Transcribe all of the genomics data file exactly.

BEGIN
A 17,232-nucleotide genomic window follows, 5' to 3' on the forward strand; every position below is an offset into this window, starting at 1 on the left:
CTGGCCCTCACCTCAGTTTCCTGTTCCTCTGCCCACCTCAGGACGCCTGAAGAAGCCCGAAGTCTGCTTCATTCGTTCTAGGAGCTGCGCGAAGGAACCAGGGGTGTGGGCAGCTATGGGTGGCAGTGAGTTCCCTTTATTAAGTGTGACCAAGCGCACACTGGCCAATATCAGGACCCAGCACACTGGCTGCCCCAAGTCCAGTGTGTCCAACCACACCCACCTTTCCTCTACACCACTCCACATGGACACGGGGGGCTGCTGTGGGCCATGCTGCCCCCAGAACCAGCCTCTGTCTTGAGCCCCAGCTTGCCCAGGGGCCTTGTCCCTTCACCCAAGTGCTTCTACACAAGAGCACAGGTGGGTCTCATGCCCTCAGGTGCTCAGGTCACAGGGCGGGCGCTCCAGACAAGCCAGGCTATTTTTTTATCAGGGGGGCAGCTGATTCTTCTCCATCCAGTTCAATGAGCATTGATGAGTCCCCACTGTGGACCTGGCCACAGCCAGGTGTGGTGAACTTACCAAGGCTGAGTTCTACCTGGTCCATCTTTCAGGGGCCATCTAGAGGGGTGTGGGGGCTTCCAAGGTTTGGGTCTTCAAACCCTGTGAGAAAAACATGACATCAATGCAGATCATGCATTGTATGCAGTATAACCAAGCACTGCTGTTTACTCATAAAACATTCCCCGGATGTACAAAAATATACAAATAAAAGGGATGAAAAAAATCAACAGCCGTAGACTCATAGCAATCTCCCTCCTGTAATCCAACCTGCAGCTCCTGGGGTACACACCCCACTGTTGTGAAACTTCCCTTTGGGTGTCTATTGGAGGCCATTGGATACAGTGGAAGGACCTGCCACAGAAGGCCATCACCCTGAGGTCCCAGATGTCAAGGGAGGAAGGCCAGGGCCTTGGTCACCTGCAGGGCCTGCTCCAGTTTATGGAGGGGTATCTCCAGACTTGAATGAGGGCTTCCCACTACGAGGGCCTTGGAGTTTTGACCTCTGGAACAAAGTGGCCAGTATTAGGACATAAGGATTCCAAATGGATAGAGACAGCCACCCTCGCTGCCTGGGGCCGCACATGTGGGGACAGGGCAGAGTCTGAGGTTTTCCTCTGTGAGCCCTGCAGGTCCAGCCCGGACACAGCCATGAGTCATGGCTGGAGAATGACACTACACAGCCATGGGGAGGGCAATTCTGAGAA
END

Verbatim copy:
A 17,232-nucleotide genomic window follows, 5' to 3' on the forward strand; every position below is an offset into this window, starting at 1 on the left:
CTGGCCCTCACCTCAGTTTCCTGTTCCTCTGCCCACCTCAGGACGCCTGAAGAAGCCCGAAGTCTGCTTCATTCGTTCTAGGAGCTGCGCGAAGGAACCAGGGGTGTGGGCAGCTATGGGTGGCAGTGAGTTCCCTTTATTAAGTGTGACCAAGCGCACACTGGCCAATATCAGGACCCAGCACACTGGCTGCCCCAAGTCCAGTGTGTCCAACCACACCCACCTTTCCTCTACACCACTCCACATGGACACGGGGGGCTGCTGTGGGCCATGCTGCCCCCAGAACCAGCCTCTGTCTTGAGCCCCAGCTTGCCCAGGGGCCTTGTCCCTTCACCCAAGTGCTTCTACACAAGAGCACAGGTGGGTCTCATGCCCTCAGGTGCTCAGGTCACAGGGCGGGCGCTCCAGACAAGCCAGGCTATTTTTTTATCAGGGGGGCAGCTGATTCTTCTCCATCCAGTTCAATGAGCATTGATGAGTCCCCACTGTGGACCTGGCCACAGCCAGGTGTGGTGAACTTACCAAGGCTGAGTTCTACCTGGTCCATCTTTCAGGGGCCATCTAGAGGGGTGTGGGGGCTTCCAAGGTTTGGGTCTTCAAACCCTGTGAGAAAAACATGACATCAATGCAGATCATGCATTGTATGCAGTATAACCAAGCACTGCTGTTTACTCATAAAACATTCCCCGGATGTACAAAAATATACAAATAAAAGGGATGAAAAAAATCAACAGCCGTAGACTCATAGCAATCTCCCTCCTGTAATCCAACCTGCAGCTCCTGGGGTACACACCCCACTGTTGTGAAACTTCCCTTTGGGTGTCTATTGGAGGCCATTGGATACAGTGGAAGGACCTGCCACAGAAGGCCATCACCCTGAGGTCCCAGATGTCAAGGGAGGAAGGCCAGGGCCTTGGTCACCTGCAGGGCCTGCTCCAGTTTATGGAGGGGTATCTCCAGACTTGAATGAGGGCTTCCCACTACGAGGGCCTTGGAGTTTTGACCTCTGGAACAAAGTGGCCAGTATTAGGACATAAGGATTCCAAATGGATAGAGACAGCCACCCTCGCTGCCTGGGGCCGCACATGTGGGGACAGGGCAGAGTCTGAGGTTTTCCTCTGTGAGCCCTGCAGGTCCAGCCCGGACACAGCCATGAGTCATGGCTGGAGAATGACACTACACAGCCATGGGGAGGGCAATTCTGAGAA